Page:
self.font = pygame.font.SysFont(font, font_size)
        self.font_color = font_color

        self.items = []
        for index, item in enumerate(items):
            label = self.font.render(item, 1, font_color)

            width = label.get_rect().width
            height = label.get_rect().height

            posx = (self.scr_width / 2) - (width / 2)
            # t_h: total height of text block
            t_h = len(items) * height
            posy = (self.scr_height / 2) - (t_h / 2) + (index * height)

            self.items.append([item, label, (width, height), (posx, posy)])

    def run(self):
        mainloop = True
        while mainloop:
            # Limit frame speed to 50 FPS
            self.clock.tick(50)

            for event in pygame.event.get():
                if event.type == pygame.QUIT:
                    mainloop = False

            # Redraw the background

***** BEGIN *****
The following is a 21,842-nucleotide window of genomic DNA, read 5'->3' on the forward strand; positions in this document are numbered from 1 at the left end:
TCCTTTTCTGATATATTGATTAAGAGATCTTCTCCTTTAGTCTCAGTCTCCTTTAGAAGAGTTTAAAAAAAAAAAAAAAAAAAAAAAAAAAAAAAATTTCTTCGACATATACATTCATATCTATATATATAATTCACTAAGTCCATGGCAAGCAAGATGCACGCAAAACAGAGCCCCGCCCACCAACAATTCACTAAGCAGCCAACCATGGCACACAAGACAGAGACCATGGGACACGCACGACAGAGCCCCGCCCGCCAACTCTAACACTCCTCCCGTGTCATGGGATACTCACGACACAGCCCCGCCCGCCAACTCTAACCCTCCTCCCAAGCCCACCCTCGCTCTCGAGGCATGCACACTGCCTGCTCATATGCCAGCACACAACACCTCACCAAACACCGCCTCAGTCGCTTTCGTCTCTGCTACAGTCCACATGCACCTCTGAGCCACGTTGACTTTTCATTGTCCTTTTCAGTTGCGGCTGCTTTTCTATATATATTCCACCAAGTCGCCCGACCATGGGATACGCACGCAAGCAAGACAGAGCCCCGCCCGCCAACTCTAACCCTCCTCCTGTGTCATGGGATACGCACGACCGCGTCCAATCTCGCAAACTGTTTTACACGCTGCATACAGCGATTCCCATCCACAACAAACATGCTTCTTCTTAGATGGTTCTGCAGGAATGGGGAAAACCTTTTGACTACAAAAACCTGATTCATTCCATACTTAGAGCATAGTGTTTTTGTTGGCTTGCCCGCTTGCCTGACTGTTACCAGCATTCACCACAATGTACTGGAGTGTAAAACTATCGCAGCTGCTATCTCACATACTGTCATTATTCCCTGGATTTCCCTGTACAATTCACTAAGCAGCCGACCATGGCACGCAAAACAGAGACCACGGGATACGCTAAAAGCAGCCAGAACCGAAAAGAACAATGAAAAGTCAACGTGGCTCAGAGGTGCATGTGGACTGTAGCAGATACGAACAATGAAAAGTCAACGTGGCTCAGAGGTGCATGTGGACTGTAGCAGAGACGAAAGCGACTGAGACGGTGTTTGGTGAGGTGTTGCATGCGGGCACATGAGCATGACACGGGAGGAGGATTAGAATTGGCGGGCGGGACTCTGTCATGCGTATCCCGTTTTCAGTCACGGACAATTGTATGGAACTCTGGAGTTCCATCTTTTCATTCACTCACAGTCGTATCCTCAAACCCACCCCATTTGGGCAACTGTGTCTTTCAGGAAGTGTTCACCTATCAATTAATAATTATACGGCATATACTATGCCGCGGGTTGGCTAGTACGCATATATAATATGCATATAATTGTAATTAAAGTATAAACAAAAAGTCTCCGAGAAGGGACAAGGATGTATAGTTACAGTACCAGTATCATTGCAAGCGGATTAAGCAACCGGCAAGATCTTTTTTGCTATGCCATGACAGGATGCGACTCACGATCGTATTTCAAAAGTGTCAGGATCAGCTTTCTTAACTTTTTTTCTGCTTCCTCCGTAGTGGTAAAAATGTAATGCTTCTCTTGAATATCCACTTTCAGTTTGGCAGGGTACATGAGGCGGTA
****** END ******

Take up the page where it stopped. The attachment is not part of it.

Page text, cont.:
self.screen.fill(self.bg_color)

            for name, label, (width, height), (posx, posy) in self.items:
                self.screen.blit(label, (posx, posy))

            pygame.display.flip()

if __name__ == "__main__":
    # Creating the screen
    screen = pygame.display.set_mode((640, 480), 0, 32)

    menu_items = ('Start', 'Quit')

    pygame.display.set_caption('Game Menu')
    gm = GameMenu(screen, menu_items)
    gm.run()
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4 thoughts on “Create a simple game menu with pygame pt. 1 – Writing the menu options to the screen

  1. Pingback: Create a simple game menu with pygame pt. 2 – Recognising the mouse | (Auto-)Didactic Programming

  2. Great post! I know this post is a few years old now, but I’m just coming across it for the first time. I’m wondering — why not use a dict, instead of a list of lists, for storing the item data?